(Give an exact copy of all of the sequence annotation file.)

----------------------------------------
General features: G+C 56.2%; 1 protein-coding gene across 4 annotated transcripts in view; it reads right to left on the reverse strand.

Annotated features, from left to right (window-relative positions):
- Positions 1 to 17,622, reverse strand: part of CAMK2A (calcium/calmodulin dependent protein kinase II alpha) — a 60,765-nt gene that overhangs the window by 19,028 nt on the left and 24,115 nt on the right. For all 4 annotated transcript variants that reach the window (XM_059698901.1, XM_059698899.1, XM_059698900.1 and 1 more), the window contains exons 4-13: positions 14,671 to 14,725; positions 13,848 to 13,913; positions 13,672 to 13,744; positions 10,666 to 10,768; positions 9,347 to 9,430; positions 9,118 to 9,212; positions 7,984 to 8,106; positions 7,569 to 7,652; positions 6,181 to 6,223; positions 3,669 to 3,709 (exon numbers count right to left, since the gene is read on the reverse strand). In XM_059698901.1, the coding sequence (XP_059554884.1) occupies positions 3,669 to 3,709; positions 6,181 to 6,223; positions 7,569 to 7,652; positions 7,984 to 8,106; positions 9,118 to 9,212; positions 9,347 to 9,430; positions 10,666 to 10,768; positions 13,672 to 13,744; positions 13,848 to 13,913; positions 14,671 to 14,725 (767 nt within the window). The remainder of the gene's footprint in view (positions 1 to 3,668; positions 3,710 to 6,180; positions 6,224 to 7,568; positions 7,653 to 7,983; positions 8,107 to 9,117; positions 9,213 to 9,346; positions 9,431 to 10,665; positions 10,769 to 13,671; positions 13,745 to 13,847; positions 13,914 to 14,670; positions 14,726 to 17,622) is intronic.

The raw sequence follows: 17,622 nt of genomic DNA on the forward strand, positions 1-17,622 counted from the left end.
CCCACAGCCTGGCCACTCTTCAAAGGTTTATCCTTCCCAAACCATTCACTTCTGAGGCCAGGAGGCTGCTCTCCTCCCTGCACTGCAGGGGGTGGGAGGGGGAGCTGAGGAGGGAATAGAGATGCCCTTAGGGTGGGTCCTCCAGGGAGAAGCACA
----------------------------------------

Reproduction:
General features: G+C 56.2%; 1 protein-coding gene across 4 annotated transcripts in view; it reads right to left on the reverse strand.

Annotated features, from left to right (window-relative positions):
- Positions 1 to 17,622, reverse strand: part of CAMK2A (calcium/calmodulin dependent protein kinase II alpha) — a 60,765-nt gene that overhangs the window by 19,028 nt on the left and 24,115 nt on the right. For all 4 annotated transcript variants that reach the window (XM_059698901.1, XM_059698899.1, XM_059698900.1 and 1 more), the window contains exons 4-13: positions 14,671 to 14,725; positions 13,848 to 13,913; positions 13,672 to 13,744; positions 10,666 to 10,768; positions 9,347 to 9,430; positions 9,118 to 9,212; positions 7,984 to 8,106; positions 7,569 to 7,652; positions 6,181 to 6,223; positions 3,669 to 3,709 (exon numbers count right to left, since the gene is read on the reverse strand). In XM_059698901.1, the coding sequence (XP_059554884.1) occupies positions 3,669 to 3,709; positions 6,181 to 6,223; positions 7,569 to 7,652; positions 7,984 to 8,106; positions 9,118 to 9,212; positions 9,347 to 9,430; positions 10,666 to 10,768; positions 13,672 to 13,744; positions 13,848 to 13,913; positions 14,671 to 14,725 (767 nt within the window). The remainder of the gene's footprint in view (positions 1 to 3,668; positions 3,710 to 6,180; positions 6,224 to 7,568; positions 7,653 to 7,983; positions 8,107 to 9,117; positions 9,213 to 9,346; positions 9,431 to 10,665; positions 10,769 to 13,671; positions 13,745 to 13,847; positions 13,914 to 14,670; positions 14,726 to 17,622) is intronic.

The raw sequence follows: 17,622 nt of genomic DNA on the forward strand, positions 1-17,622 counted from the left end.
CCCACAGCCTGGCCACTCTTCAAAGGTTTATCCTTCCCAAACCATTCACTTCTGAGGCCAGGAGGCTGCTCTCCTCCCTGCACTGCAGGGGGTGGGAGGGGGAGCTGAGGAGGGAATAGAGATGCCCTTAGGGTGGGTCCTCCAGGGAGAAGCACA